Customer Life-time Value

Getting Started With Customer Lifetime Value 

The goal of LTV is to evaluate the total value of a customer cohort. With the integration of Google Ads, you now have an additional avenue to determine the cost of enhancing Customer Lifetime Value.

This information is important because it allows you to calculate the ROI of the marketing campaigns used to acquire the customers in question. Once you have an ROI, you can compare it to the ROIs of other marketing campaigns to see which one is more effective, or track it over time to keep tabs on changes. 

Here's how you can start tracking LTV with By the Numbers: 

1) Select LTV from the left-side menu 

You should now have a report visible on your screen:

This report tells you a few key pieces of information:

  • Monthly Cohort: A group made up of customers who made their first purchase in that given month.
  • LTV: (Current Value) + (Future Estimated Value)
  • Actual Value: Gross sales for this cohort to date.
  • Predicted Value: Estimated future sales for this cohort.
  • Customer Return Rate: The percentage of customers that returned within a timeframe.
  • Average Lifespan: Expected Average Lifespan of a cohort in months. 
  • Average Order Value (AOV): The total sales divided by the number of orders.
  • Order Frequency: The average number of orders placed by the cohort this month.
  • Clicks: Interactions with your ad. Counted even if users don't reach your site.
  • Impressions: Times your ad appears on Google search results. Low counts may indicate visibility issues.
  • Clickthrough Rate (CTR): A measure of your ad's performance, Clicks divided by impressions. E.g., 5 out of 100 = 5% CTR.
  • Cost: The combined total of your cost-per-click (CPC) and cost-per-thousand impressions (CPM) expenses over a given period across various ad campaigns.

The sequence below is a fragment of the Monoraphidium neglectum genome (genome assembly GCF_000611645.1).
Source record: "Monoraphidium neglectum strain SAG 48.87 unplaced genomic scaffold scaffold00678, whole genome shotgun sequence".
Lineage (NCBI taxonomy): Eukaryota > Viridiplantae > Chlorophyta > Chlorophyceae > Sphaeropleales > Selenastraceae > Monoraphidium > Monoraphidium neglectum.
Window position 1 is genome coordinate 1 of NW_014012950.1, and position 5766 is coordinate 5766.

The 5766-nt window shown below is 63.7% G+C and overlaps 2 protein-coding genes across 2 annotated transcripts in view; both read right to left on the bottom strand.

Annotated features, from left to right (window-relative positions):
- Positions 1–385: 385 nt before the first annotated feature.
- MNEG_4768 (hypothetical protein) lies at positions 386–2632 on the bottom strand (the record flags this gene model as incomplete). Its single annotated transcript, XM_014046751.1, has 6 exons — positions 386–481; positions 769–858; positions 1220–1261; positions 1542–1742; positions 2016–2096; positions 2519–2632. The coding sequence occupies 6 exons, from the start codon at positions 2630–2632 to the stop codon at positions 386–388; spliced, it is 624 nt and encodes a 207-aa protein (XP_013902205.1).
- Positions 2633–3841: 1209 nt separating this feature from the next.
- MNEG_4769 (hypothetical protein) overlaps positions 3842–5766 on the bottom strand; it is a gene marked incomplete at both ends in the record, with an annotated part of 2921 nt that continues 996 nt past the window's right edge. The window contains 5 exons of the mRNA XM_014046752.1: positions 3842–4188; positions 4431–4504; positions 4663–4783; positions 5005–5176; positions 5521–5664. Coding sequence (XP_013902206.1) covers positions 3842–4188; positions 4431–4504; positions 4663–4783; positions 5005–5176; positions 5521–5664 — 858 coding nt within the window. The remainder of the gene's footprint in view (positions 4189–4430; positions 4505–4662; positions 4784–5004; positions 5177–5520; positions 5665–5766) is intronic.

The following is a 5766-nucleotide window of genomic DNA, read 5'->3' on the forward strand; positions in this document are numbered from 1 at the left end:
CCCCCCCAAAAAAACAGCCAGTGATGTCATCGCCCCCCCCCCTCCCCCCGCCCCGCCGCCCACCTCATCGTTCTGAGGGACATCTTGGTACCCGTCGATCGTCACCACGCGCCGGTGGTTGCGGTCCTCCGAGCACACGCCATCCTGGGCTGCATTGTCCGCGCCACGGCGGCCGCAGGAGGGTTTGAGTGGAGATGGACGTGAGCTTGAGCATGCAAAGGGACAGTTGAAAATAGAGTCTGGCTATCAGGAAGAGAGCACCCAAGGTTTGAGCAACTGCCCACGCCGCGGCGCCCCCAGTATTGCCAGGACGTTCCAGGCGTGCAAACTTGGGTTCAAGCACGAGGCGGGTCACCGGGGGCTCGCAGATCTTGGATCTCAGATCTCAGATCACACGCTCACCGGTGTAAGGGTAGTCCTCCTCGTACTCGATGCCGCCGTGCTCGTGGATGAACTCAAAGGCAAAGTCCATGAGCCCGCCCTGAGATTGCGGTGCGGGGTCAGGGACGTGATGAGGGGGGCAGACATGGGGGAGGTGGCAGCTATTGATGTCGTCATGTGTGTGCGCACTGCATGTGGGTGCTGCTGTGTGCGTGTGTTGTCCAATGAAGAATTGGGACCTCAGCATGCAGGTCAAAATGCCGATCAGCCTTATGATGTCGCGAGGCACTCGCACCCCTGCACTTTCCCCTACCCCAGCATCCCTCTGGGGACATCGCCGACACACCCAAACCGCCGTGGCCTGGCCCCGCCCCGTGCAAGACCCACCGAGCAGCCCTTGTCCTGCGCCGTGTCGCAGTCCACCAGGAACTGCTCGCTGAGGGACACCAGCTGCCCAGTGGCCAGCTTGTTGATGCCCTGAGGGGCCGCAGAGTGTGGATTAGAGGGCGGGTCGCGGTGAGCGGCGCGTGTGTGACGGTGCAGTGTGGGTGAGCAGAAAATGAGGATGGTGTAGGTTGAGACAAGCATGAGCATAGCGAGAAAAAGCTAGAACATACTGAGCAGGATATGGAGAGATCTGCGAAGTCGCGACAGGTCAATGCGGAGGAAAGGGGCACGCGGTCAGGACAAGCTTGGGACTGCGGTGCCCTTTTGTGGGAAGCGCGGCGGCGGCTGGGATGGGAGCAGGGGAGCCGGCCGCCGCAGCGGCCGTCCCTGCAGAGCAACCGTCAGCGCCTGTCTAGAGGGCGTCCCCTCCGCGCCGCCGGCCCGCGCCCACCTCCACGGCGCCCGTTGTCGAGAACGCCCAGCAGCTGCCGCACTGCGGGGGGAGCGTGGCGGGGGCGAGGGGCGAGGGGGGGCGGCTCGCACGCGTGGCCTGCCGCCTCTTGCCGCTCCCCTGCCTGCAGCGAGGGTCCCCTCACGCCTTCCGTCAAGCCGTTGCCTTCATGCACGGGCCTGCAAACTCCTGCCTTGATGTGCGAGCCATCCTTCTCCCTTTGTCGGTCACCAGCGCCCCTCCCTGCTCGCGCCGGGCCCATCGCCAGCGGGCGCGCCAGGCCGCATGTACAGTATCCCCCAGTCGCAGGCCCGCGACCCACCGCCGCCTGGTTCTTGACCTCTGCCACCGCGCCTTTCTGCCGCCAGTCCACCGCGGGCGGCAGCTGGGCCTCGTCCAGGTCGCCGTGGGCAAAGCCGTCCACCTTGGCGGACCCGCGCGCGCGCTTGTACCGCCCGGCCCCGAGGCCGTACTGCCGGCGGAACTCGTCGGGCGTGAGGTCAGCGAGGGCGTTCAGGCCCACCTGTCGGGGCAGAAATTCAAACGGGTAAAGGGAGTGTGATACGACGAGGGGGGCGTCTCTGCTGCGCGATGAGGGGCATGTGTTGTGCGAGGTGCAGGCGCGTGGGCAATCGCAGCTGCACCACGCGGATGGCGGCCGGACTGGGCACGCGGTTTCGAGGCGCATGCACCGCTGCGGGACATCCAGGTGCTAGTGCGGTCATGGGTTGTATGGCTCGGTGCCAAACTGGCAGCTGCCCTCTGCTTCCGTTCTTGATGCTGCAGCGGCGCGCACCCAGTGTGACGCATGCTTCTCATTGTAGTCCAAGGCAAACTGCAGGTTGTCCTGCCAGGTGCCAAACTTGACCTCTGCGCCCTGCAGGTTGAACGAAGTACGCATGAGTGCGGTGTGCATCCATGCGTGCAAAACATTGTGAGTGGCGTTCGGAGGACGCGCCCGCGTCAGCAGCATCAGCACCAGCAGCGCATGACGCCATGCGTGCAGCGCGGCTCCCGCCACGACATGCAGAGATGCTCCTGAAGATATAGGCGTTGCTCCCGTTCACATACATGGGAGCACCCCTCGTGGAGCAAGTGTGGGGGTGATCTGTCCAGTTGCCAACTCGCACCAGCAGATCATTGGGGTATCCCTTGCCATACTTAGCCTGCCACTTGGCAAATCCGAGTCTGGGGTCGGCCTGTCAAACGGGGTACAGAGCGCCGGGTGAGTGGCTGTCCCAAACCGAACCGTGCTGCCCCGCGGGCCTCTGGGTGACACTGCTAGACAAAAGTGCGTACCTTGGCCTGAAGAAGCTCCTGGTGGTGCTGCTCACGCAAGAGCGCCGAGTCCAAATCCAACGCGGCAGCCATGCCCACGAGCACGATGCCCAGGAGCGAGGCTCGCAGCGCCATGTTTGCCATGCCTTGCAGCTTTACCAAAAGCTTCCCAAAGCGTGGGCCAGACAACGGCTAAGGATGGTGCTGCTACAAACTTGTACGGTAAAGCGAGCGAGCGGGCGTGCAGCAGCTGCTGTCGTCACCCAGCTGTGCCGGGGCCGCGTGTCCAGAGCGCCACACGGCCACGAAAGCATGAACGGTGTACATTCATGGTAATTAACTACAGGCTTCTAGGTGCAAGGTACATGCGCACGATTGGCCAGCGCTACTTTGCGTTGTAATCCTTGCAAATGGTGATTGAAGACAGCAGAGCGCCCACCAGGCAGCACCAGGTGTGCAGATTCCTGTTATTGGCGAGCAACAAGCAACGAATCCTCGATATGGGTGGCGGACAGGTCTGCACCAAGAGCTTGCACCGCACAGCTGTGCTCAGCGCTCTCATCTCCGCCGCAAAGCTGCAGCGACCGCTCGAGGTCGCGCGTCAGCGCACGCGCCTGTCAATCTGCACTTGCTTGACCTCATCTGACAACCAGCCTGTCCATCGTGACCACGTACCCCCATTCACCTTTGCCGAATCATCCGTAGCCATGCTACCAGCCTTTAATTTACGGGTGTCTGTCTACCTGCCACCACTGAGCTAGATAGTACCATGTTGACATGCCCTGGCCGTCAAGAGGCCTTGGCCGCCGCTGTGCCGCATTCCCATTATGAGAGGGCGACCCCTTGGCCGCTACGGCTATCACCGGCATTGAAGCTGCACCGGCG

2) Select Segments from the customer tab

You should see something like this:

Along with the usual Segment details like AOV and Order Frequency, we now display the Average LTV. This shows how much money the average customer in that segment is predicted to spend with your store over the course of their customer lifetime. In contrast, Customer Value tells you how much money the average customer in that segment has spent with you.

3) Select “View Customers” from any segment (custom or preset)

You should see something like this:

Customer details now include the LTV of each individual customer as well as their total sales. The LTV shows how much a customer is expected to spend while Total sales show how much they have spent with you.

4) Create a custom Segment using LTV

LTV (total amount) Filter

When creating a custom Segment you can select LTV from the Filters dropdown. You should see something like this:

This gives you the ability to filter for customers whose Total Lifetime Value is above or below an amount you decide.

LTV by Percentile Filter

The LTV by Percentile filter allows you to segment customers based on their LTV percentile. This means that you can select customers who have an LTV that is higher or lower than a certain percentage of all customers.

For example, if you select the 95th percentile, you will be filtering for customers who have an LTV that is higher than 95% of all customers.

This is a great way to identify your most valuable customers and target them with marketing campaigns or other initiatives.

5) Select Loyalty from the left navigation bar

You should see something like this:

Customer details in the loyalty squares now include LTV for each group. The LTV shown is an average of what the current group of customers is expected to spend.

What Can You Do With This Information?

Whether you're looking at LTV for segments or cohorts, it helps you predict the total value a customer will bring to the business. The higher the Customer Lifetime Value (LTV) the more money a customer will bring to the business on average over the entire time they remain a paying customer.

There are a few ways you can use this information:

  • Adjusting marketing expenditures. LTV can help you realize when you're spending too much or too little on marketing to a particular kind of customer. 
  • Pricing products or services. LTV can help you price your products or services in a way that is sustainable and profitable for your business.
  • Informing product development. LTV can help you make decisions about which products or features to build next.
  • Optimizing retention marketing.  LTV can help you decide how much to spend on customer retention activities by showing you which segments are most likely to stick around.

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